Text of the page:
Reader Kenneth Torp suggested charging a toll, not for commercial boats or kayaks, but for pleasure craft. “Most of the vessels that transit the Locks are pleasure craft — yachts and power boats,” he writes. “Their owners are not on food stamps.”

It’s currently free to travel through the Locks.

Given all the recent tolls in our area — I-405, the 520 bridge and the Highway 99 tunnel when it opens in 2019 — what do you think of the idea to toll non-commercial boats at the Ballard Locks?

Lawmakers urge Trump administration to fund ‘critical upgrades’ to Ballard Locks

The Ballard Locks are in desperate need of repairs and urgently need federal funds, according to a letter written by our state’s top lawmakers to the Trump administration today.

An analysis of the locks by the Army Corps “found that many lock and dam components are in poor or failing condition,” the letter (.pdf) explains. “An extended, unplanned closure of the ship canal and locks could have significant negative impacts for the more than 200 businesses that rely upon this project, endanger the lives of those living and working in the Puget Sound region, and damage critical infrastructure.”

The federally-funded Army Corps of Engineers oversees the Ballard Locks.

U.S. Senators Patty Murray and Maria Cantwell joined Reps. Pramila Jayapal, Adam Smith, Rick Larsen, Dave Reichert, Suzan DelBene, Denny Heck, and Derek Kilmer in writing the letter to Ryan Fisher, the Acting Assistant Secretary of the Army.

“We respectfully request that you allocate funding through the Army Corps’ Fiscal Year 2018 Work Plan and the President’s Fiscal Year 2019 Budget Request to replace the stoney gate filling culvert valves and continue work on necessary repairs and upgrades of the Lake Washington Ship Canal and Hiram M. Chittenden Locks,” the letter explains. “This project is vital to the economy, public safety, and environment in Puget Sound.”

The Hiram M. Chittenden Locks turned 100 years old earlier this year.

(Photo: Engineers inspecting the large lock in November).

Large Ballard lock closed for annual maintenance, tours are sold out

Just like every year, the Army Corps of Engineers has closed and emptied the large lock at the Hiram M. Chittenden Locks for annual maintenance. Crews will scrape barnacles off the walls and check all the mechanical systems.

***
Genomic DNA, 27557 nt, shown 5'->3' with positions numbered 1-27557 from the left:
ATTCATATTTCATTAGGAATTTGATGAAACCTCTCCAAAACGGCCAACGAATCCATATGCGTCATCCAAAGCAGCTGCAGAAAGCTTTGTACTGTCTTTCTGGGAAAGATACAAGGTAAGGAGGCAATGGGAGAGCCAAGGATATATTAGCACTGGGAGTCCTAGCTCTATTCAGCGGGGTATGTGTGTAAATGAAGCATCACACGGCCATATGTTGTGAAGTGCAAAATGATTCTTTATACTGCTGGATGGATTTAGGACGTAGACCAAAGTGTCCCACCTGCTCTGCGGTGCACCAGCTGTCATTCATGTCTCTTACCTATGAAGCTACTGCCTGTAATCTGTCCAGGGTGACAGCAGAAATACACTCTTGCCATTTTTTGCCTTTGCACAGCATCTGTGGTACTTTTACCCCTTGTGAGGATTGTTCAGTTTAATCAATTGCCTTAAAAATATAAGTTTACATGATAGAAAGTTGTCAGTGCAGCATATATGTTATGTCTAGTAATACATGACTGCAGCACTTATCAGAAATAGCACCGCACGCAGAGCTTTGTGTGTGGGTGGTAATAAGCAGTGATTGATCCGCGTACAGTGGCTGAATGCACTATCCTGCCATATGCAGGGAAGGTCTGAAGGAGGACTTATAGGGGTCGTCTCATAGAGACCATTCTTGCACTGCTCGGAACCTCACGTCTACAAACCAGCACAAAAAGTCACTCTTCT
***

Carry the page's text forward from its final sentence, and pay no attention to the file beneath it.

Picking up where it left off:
It’s always fascinating to see what lies 55-feet down — both in the lock and inside the chambers that feed it. However, the VIP tours, which begin today, have sold out. Back in 2009, we tagged along with the Army Corps and took some photos and videos.

A post shared by Frank Fujimoto (@frankfujimoto) on

The money raised from the tours goes toward the upcoming Fish Ladder Education Center project, which begins later this fall.

Crews will be working on the large lock through Nov. 22nd. Until then, all marine traffic is routed through the small lock.

Art opening at Ballard Locks on Thursday

The Ballard Locks will host an art opening at the administration building this Thursday. As part of the Ballard Night Out every third Thursday of the month, the exhibit will include a number of pieces inspired by the Centennial of the Ballard Locks. The art show will be on August 17 from 6 to 8 pm.

There will be light refreshments and activities for kids, and live music from the ukulele group STRUM.

For more information, call 206-783-7059.

King County Council recognizes Ballard Locks Centennial

The Metropolitan King County Council celebrated the Ballard Locks’ 100th anniversary this week, issuing a nostalgic statement of recognition (full statement is below).

“The Ballard Locks are a local treasure for residents, visitors and school classes,” Councilmember Jeanne Kohl-Welles said in statement. “History and function come together at the Locks to create an experience that can include walking through the surrounding botanical gardens, learning about the locks as an essential pathway for migratory salmon and enjoying the fish ladder viewing room, or touring the vital infrastructure.”

There are a number of upcoming events to celebrate the centennial, including a boat parade on the 9th of July.